By Craig W. Anderson
The San Joaquin County board of supervisors made it clear at a recent public hearing that development in the county must preserve farmland in rural areas by encouraging infill growth in the county’s urban centers via a new General Plan that will eventually replace the current plan, implemented in 1992.
"The board is very protective of the county’s No. 1 industry, agriculture," said Ken Vogel, chairman of the board of supervisors. "We want to direct development to infill in cities."
He said there are a number of large residential projects awaiting the board’s decision and where they may be allowed to build. But it appears the supervisors are in favor of infill, as Supervisor Larry Ruhstaller said, "We’ve solidified policy for development within cities."
At a recent meeting on the General Plan the supervisors eliminated language from the county Planning Commission’s version allowing development on large areas of undeveloped land, unlimited commercial and industrial developments near major highways, permitted new residential development in rural areas and expanded urban limits.
"The board did not adopt the Planning Commission’s General Plan suggestions for growth," Vogel said. "The preferred alternative for growth is to direct the bulk of future growth into cities" where infrastructure is in place.
After the supervisors made their changes, the new General Plan encourages more development taking place in urban areas instead of on farmland and it strongly supports the preservation of existing farmland.
The supervisors could also alter the previously approved overall direction of the county in the future.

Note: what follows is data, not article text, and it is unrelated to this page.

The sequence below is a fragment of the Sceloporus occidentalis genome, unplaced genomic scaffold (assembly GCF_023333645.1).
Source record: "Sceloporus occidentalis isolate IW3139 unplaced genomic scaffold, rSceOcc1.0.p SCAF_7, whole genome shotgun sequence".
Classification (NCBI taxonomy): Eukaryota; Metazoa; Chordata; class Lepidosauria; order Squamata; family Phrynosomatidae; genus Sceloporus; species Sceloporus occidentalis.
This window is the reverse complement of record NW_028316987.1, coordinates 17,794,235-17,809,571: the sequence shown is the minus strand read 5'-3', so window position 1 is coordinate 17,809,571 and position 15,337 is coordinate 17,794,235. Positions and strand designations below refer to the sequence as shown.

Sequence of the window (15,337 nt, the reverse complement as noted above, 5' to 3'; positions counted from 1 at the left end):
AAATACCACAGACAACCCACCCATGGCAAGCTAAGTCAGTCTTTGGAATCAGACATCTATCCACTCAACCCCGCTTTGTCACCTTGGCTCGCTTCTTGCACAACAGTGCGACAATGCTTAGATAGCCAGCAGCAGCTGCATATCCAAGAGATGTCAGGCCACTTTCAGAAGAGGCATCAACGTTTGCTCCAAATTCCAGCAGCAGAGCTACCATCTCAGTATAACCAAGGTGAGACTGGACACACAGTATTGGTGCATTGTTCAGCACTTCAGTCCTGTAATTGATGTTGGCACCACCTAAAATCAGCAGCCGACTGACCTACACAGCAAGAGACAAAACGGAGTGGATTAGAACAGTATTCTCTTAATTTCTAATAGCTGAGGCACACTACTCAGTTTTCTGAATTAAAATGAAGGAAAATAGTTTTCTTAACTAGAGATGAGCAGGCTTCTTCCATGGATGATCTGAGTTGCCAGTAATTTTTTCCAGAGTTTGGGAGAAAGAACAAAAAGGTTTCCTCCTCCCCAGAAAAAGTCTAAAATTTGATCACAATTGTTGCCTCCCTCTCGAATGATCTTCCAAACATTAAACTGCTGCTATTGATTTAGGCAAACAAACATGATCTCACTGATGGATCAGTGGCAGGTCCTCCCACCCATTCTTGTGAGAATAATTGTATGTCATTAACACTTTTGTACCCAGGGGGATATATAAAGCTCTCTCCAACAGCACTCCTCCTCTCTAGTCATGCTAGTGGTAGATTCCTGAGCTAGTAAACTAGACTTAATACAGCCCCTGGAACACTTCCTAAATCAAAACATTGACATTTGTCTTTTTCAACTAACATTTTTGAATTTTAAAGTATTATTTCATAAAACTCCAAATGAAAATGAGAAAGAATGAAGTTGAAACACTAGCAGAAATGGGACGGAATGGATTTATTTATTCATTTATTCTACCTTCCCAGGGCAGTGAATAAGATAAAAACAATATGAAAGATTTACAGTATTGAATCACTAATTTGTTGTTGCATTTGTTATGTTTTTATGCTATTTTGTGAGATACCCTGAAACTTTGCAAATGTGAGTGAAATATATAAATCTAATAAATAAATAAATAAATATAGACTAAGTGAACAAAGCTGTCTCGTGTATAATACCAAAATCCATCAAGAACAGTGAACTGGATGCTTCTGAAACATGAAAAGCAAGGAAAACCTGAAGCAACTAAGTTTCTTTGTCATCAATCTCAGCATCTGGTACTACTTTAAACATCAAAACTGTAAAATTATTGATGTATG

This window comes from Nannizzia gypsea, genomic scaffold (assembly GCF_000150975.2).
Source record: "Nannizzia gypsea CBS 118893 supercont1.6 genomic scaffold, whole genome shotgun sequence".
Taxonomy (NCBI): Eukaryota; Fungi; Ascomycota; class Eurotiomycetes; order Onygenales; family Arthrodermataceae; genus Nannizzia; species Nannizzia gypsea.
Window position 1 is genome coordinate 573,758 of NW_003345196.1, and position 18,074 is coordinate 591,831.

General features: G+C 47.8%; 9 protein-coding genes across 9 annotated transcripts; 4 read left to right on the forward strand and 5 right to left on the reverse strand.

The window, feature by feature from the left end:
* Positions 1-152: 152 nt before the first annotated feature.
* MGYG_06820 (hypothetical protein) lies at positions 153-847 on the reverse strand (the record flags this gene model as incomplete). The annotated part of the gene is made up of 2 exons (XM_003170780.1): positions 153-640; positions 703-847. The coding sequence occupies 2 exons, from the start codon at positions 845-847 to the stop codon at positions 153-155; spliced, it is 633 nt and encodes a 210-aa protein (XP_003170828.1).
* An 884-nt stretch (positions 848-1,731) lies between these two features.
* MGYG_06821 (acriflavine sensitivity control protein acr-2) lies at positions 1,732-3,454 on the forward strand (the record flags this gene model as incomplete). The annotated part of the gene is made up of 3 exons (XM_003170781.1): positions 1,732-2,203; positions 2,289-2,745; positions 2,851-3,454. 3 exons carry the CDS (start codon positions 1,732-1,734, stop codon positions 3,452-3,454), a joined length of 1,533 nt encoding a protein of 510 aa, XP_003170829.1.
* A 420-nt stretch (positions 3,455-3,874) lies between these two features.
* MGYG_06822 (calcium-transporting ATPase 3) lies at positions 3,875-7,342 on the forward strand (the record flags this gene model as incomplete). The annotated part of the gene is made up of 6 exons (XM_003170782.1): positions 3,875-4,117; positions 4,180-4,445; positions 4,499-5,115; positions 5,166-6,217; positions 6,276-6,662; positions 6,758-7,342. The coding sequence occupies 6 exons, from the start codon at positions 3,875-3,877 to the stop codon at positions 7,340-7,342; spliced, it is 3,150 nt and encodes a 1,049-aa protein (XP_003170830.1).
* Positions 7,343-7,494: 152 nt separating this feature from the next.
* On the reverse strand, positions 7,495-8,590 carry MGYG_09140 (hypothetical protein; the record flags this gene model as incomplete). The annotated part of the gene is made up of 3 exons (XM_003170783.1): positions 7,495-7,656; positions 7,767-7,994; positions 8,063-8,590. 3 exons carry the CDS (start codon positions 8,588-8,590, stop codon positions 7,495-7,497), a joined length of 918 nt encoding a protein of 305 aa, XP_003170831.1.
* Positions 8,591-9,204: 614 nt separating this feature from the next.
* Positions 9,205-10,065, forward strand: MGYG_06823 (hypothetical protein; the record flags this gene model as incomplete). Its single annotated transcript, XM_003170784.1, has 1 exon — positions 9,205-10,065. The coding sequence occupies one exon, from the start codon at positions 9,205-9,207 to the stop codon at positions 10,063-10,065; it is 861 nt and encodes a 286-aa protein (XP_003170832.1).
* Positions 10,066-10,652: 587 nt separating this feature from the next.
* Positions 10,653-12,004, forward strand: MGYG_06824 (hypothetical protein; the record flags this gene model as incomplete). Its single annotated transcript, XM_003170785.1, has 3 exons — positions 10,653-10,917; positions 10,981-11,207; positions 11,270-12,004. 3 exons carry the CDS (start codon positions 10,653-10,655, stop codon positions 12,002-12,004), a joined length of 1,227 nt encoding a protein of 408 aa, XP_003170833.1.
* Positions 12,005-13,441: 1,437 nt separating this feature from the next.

When the ultimate direction and process is approved, board staff and a consultant will create an environmental study and a draft General Plan that will take the place of the current plan.
The General Plan process takes at least two years after its formal beginning and, explained Vogel, "It will be back to the board in six months. The final adoption will take place after the EIR is approved, more outreach to the public is completed, and lawsuits, if any, are resolved."
An upcoming board of supervisors meeting will have people with pet projects presenting their arguments as to why they should be included in the General Plan.
Katie Patterson, SJFB program director, said, "There was no good evaluation of these projects initially in November."
Farmland has been lost to "other uses" over the past 20 years but it amounts to only 300 acres, according to the county’s Community Development Department and doesn’t included farmland annexed by cities.
But with development pressure expected to increase as the residential building industry recovers from the recession, that acreage figure could be surpassed.